"The fox knows many things, but the hedgehog knows one big thing."
This is one of the reoccurring themes of work dealing with the methods involved in what makes our minds tick when formulating ideas about the world. There are those with more singular beliefs and those with understandings that are diverse to the point where they may seem without certainty. I view this concept not so much as a direct classification but a spectrum where people can be both foxes and hedgehogs to different degrees. Nevertheless, it has some serious truth to it and we might just be witnessing it with our football team.
Pete Carroll is the consummate hedgehog. His singular belief above all else is competition. He's a competitor, his players will be competitors, his practices are competitive, and come game day, our players aren't so much playing a game as they are following their refined competitive instincts. He's conformed his idea to what should constitute the proper organization to support his teams. This is to have an entrusting owner, a general manager that if all else fails must abide by his decisions, and to place himself at the head of the table to instill his singular belief throughout the organization. This isn't to say PC is a man of few ideas. He's bounced around the league, gathered his own ideas, and even incorporated influences from the late great John Wooden. But these ideas have been honed under the scope of competition and "Win Forever". The man doesn't just speak or act in cliches formed of his own prerogatives and ideals, he is them.
John Schneider, on the other hand, is the consummate fox. "No stone unturned" is commonplace when describing his approach to obtaining players. CFL, character issues, too short, too long, or hasn't even played the position? I imagine he would shrug assuming he even cared enough with the various schools of conventional wisdom to begin with. However, checking every rock is a product of something occurring in his intellect. It's the realization that for him to best fulfill his role and his potential as a GM and FO figurehead, almost no idea will be dismissed (unless it's you, Tebow). He may be a product of Green Bay's remarkable FO where they hold the belief in building through the draft as singularly as PC believes in competition, but, as we've seen with his signings of Rice, Miller, and Harvin, he holds no loyalty to the GB method. His only loyalty is to the opportunities of the market and the multitude of ways he may use that for our franchise's benefit.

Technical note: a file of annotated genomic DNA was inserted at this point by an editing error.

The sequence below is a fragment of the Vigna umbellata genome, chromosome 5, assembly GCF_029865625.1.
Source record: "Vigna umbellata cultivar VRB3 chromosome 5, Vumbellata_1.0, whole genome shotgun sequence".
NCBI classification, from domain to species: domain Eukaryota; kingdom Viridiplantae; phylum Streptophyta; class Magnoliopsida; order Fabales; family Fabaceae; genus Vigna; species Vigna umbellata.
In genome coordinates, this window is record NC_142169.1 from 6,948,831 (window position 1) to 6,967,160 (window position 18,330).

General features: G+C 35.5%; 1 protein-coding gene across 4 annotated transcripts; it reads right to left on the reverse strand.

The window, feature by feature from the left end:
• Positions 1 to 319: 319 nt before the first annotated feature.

The potential of what happens when a fox like JS is teamed under the scope of a powerful singular belief like PC's is difficult to frame. Many of our poster's struggle calculating this very thing when attempting to predict what our future will hold with mulling over the products of this relationship. Bad ass defense + bad ass run game x possibly great QB + sick off-season acquisitions = many titles? #1 in DVOA + sick off-season acquisitions = #1 in DVOA with authority....? Homerism x homerism^homerism = EVERY TITLE TIL RW RETIRES??!?! But there is a theory in place that can map out a basis for why our current success has been cultivated so suddenly and what our future potential may be even beyond the current squad.
Enter Chaos Theory.
Chaos theory involves a definition of chaos not necessarily meaning destruction or the like. The severe range of possibilities of this theory is best described by the expression: "the flap of a butterfly’s wings in Brazil can set off a tornado in Texas". It's a concept about how even small and seemingly completely unrelated events early enough in a process can culminate and cultivate even drastic events if it is capable of and allowed to grow exponentially. Nate Silver features a story in his book, The Signal and the Noise, where a group of meteorologists discovered they had predicted both a sunny day and a storm with seemingly the same data. They discovered that someone had rounded the 4th decimal of a single, seemingly unimportant number up and that fraction of a fraction was the difference between sun and storm in this particular situation. That's what a 0.0001 difference in barometric pressure in a small section of the atmosphere can potentially do.
What I wish to hypothesize for the members of our forum is aspects of chaos theory, mainly those about dynamic environments and exponential growth, very much apply to the growth of an organization like our Seahawks. It's not just something that can happen but it may have been a phenomenon that has happened and may still be happening. Pete Carroll's singular belief of competition may seem like a minuscule, unequivocal concept when he's not using it to push out holdover veterans from a defunct regime. John Schneider's prudence in evaluating not just every player seemingly known to man but even his own methods of evaluation may occasionally seem like exercises in futility when he's looking at players with seemingly no chance of making our team let alone any team in the NFL. However, with chaos theory in mind, I ponder about how the "Always Compete" mantra and these revolving nobodies taking their only shot at making it to the big leagues may contribute to just a small increase in work ethic and output. I ponder about how this small increase, even as little as a 0.0001 increase, is just the sort of thing that culminates a bottom-feeder into one of the quickest and total rebuilds in the NFL - and possibly even a championship.